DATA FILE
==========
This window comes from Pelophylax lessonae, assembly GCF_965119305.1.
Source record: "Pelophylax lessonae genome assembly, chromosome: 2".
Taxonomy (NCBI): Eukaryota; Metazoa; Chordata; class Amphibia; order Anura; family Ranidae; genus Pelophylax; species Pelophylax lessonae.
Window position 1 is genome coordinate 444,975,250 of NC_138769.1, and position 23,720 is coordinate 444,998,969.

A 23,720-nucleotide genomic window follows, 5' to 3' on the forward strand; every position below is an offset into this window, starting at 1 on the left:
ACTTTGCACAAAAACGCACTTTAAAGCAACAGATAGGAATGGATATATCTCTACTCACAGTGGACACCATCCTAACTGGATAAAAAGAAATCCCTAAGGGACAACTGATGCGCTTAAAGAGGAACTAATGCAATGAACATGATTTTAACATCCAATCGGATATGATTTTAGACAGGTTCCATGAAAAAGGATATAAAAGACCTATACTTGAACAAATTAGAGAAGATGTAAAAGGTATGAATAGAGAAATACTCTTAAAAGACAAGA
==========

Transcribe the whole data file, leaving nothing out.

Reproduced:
This window comes from Pelophylax lessonae, assembly GCF_965119305.1.
Source record: "Pelophylax lessonae genome assembly, chromosome: 2".
Taxonomy (NCBI): Eukaryota; Metazoa; Chordata; class Amphibia; order Anura; family Ranidae; genus Pelophylax; species Pelophylax lessonae.
Window position 1 is genome coordinate 444,975,250 of NC_138769.1, and position 23,720 is coordinate 444,998,969.

A 23,720-nucleotide genomic window follows, 5' to 3' on the forward strand; every position below is an offset into this window, starting at 1 on the left:
ACTTTGCACAAAAACGCACTTTAAAGCAACAGATAGGAATGGATATATCTCTACTCACAGTGGACACCATCCTAACTGGATAAAAAGAAATCCCTAAGGGACAACTGATGCGCTTAAAGAGGAACTAATGCAATGAACATGATTTTAACATCCAATCGGATATGATTTTAGACAGGTTCCATGAAAAAGGATATAAAAGACCTATACTTGAACAAATTAGAGAAGATGTAAAAGGTATGAATAGAGAAATACTCTTAAAAGACAAGA